Most cancers are carcinomas that grow in epithelial cells in the linings of most organs, including the lungs, liver, kidneys and colon. Most breast cancers are carcinomas. Sarcomas are generally rare cancers that grow in soft or connective tissue, such as fat, muscle, nerves or blood vessels.

Soft tissue sarcomas account for about .7 percent of all cancer diagnoses, or about 13,000 new cases a year. Cardiac sarcomas make up a small fraction of all sarcomas.

In fact, in research on a pool of sarcoma patients, gathered by scientists at the University of Wisconsin from 1988 to 2005, only 210 cases of cardiac sarcomas were identified, compared to more than 24,000 non-cardiac cases. The small number of cases for this type of cancer makes it difficult, if not almost impossible, to conduct meaningful research on primary tumors of the heart.

Cardiac sarcomas often develop with few symptoms until they become more advanced. Treatments options include surgery, radiation therapy and/or chemotherapy.

Other more common types of sarcomas include:

  • Angiosarcoma, which forms in blood and lymph vessels
  • Dermatofibrosarcoma, found in the tissue under the skin, most commonly in the trunk or limbs
  • Epithelioid sarcoma, typically found in the hands or feet of young adults and appearing as small nodules
  • Ewing’s sarcoma, a type of bone sarcoma that may also be found in the soft tissues outside the bone
  • Fibrosarcoma, which forms in cells in the fibrous tissue around muscles, tendons and ligaments
  • Gastrointestinal stromal tumors (GISTs), most often found in the stomach
  • Kaposi sarcoma, cancer of the blood vessels or lymph system known for producing reddish or purple plaques on the skin

Heart cancer symptoms

Symptoms of heart cancer may be similar to those of other serious heart diseases such as a stroke or heart attack, including:

  • Fluid build-up in the lungs caused by congestive heart failure
  • Chest pains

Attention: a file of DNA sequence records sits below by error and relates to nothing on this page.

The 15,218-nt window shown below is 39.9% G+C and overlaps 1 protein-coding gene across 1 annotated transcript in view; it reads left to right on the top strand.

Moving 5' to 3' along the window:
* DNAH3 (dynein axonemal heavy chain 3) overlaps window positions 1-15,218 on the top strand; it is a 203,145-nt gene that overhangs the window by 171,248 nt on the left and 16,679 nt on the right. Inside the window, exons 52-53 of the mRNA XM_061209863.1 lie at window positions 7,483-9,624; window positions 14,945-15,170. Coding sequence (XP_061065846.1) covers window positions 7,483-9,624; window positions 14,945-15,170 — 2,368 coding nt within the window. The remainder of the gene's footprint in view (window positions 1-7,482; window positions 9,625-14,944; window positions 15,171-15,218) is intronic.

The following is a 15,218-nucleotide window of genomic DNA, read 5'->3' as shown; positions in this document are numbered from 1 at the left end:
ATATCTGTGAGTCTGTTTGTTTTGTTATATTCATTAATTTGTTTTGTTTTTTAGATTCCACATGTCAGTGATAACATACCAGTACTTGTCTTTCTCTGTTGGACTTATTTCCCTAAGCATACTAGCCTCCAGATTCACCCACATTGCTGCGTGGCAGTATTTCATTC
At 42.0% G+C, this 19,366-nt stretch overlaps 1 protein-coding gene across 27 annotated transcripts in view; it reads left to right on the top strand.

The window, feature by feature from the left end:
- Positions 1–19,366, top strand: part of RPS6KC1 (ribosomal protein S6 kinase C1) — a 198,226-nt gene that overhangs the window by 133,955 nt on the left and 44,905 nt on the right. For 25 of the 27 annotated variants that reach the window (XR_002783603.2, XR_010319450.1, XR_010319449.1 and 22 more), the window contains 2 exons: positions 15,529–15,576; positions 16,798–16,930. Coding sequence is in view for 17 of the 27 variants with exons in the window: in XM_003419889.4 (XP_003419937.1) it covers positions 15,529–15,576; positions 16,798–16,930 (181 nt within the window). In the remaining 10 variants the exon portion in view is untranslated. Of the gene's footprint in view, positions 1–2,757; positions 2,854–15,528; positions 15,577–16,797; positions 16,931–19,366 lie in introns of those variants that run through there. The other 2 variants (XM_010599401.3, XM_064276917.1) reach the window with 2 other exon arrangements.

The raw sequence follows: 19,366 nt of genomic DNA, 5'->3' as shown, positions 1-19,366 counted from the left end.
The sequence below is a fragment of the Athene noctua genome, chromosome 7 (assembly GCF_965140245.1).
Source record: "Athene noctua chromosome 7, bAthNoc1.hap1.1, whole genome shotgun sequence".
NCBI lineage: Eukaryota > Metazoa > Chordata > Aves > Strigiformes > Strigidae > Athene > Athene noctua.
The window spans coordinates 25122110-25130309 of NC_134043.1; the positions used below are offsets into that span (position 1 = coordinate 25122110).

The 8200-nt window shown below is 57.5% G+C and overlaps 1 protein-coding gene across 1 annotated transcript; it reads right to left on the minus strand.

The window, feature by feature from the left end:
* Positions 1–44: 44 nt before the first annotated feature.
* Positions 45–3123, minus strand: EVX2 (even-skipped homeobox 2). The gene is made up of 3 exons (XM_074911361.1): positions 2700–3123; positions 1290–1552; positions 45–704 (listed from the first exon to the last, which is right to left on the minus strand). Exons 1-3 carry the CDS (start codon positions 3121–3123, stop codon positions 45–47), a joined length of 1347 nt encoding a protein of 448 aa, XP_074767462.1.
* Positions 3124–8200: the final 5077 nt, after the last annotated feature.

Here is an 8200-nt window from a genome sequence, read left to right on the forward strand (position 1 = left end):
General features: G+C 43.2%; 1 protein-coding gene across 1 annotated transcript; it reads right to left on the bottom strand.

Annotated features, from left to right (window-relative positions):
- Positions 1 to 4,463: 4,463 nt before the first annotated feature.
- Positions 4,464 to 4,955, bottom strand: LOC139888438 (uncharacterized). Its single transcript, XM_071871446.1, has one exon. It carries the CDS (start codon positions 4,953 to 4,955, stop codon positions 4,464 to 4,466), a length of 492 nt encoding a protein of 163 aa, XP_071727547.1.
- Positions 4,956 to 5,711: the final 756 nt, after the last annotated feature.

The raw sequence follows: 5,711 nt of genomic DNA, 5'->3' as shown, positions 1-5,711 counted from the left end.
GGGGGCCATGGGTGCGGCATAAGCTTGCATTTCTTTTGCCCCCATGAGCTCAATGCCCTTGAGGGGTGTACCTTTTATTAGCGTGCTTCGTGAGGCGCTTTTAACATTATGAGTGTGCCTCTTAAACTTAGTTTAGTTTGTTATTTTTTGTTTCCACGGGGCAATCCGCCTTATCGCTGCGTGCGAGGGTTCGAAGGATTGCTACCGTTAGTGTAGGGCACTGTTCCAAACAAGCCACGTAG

• Restricted blood flow
  • Bloody cough
  • Shortness of breath
  • Fatigue or weakness
  • Blood clots
  • Arrhythmia or irregular heart rhythm
  • Dizziness or fainting
  • Cognitive issues, such as confusion or memory loss
  • Unexplained Weight loss

Heart cancers are very rare.

Is there a CVD-cancer connection?

Cancer is listed just under heart disease as the leading cause of death in the United States. And while heart cancer is very rare, the two diseases do share some common links.

Common risk factors

Heart disease and cancer share several risk factors, especially:

“Although commonly thought of as two separate disease entities, cardiovascular disease and cancer possess various similarities and possible interactions,” researchers from the University of Minnesota concluded, “including a number of similar risk factors, suggesting a shared biology for which there is emerging evidence.”

The impact of treatments

Cancer treatments are often hard on the body, especially the heart. Radiation therapy, chemotherapy and immunotherapy have the potential to cause some level of heart damage. In many cases, issues may not surface until years later.

According to research, about 10 percent of cancer patients are likely to die of cardiovascular disease. Patients diagnosed before the age of 55 are 10 times more likely to die of heart disease than those who have not had cancer.

It’s important for patients to talk to their care team about steps they can take to reduce treatment-related risks for heart damage.

If you’ve been diagnosed with cancer and are interested in a second opinion on your diagnosis and treatment plan, call us or chat online with a member of our team.